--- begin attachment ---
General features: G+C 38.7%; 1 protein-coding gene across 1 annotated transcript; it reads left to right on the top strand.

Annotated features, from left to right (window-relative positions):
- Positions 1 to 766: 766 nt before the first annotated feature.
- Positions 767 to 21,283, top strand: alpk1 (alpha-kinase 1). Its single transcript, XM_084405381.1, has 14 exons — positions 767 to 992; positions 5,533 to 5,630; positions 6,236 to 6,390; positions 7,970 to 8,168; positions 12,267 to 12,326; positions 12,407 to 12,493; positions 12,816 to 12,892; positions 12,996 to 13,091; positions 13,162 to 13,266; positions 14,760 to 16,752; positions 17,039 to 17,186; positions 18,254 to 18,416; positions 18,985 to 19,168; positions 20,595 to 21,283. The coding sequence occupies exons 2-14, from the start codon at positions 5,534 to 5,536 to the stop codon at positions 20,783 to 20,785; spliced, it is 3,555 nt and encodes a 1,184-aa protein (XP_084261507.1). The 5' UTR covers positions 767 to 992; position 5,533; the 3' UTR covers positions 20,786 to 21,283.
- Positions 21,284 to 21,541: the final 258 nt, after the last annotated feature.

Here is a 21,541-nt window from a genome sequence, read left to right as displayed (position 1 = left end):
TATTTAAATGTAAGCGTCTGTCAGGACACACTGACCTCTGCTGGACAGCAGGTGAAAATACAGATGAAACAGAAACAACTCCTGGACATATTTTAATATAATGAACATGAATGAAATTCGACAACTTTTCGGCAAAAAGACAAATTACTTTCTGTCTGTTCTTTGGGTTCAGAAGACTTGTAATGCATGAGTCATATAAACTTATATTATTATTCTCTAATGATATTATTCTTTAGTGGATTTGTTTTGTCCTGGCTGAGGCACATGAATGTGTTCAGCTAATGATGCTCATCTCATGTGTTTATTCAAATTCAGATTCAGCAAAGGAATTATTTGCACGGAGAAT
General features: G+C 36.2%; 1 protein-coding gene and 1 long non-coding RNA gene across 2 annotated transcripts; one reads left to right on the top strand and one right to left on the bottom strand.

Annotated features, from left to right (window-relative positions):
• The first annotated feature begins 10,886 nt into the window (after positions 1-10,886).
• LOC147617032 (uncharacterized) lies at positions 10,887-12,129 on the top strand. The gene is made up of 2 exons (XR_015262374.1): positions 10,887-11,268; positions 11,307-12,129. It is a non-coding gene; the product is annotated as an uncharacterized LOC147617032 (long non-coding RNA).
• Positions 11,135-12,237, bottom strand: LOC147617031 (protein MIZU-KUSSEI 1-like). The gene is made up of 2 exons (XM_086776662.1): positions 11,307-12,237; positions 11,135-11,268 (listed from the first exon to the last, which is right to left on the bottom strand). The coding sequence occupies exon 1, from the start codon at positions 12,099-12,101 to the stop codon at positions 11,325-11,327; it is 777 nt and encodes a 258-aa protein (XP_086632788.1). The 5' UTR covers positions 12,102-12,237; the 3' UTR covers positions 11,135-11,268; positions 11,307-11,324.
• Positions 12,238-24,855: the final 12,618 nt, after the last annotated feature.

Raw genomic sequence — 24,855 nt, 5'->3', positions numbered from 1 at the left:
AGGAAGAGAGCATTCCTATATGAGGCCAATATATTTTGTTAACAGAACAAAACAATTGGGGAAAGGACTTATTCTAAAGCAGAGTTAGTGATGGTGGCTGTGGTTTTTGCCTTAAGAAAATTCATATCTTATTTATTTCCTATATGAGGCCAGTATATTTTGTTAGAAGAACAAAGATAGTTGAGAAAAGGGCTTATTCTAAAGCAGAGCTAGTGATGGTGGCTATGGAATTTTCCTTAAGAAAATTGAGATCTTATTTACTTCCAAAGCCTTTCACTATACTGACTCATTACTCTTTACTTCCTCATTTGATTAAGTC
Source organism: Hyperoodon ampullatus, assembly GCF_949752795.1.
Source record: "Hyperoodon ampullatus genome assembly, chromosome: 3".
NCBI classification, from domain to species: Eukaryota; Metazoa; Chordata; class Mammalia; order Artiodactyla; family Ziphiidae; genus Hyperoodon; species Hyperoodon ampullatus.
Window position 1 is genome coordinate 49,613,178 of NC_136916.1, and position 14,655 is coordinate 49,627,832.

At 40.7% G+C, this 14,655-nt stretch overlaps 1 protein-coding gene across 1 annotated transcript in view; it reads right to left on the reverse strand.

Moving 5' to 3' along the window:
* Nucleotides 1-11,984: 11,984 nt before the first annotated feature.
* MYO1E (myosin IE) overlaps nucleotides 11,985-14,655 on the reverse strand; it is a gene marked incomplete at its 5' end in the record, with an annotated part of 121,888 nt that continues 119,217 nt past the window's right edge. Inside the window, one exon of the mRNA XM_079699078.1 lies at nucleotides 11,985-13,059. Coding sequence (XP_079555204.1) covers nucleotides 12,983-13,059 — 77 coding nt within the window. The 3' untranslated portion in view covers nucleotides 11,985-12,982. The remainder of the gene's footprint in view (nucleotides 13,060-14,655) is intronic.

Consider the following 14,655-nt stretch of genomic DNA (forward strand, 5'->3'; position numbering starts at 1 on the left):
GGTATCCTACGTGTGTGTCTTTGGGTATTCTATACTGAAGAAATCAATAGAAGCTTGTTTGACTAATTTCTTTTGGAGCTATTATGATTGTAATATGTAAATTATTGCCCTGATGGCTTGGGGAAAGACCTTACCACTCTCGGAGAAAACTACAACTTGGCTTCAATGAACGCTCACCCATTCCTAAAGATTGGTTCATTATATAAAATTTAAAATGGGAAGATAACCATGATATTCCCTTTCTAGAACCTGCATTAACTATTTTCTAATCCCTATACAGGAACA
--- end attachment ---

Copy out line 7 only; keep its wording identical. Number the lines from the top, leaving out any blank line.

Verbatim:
TATTTAAATGTAAGCGTCTGTCAGGACACACTGACCTCTGCTGGACAGCAGGTGAAAATACAGATGAAACAGAAACAACTCCTGGACATATTTTAATATAATGAACATGAATGAAATTCGACAACTTTTCGGCAAAAAGACAAATTACTTTCTGTCTGTTCTTTGGGTTCAGAAGACTTGTAATGCATGAGTCATATAAACTTATATTATTATTCTCTAATGATATTATTCTTTAGTGGATTTGTTTTGTCCTGGCTGAGGCACATGAATGTGTTCAGCTAATGATGCTCATCTCATGTGTTTATTCAAATTCAGATTCAGCAAAGGAATTATTTGCACGGAGAAT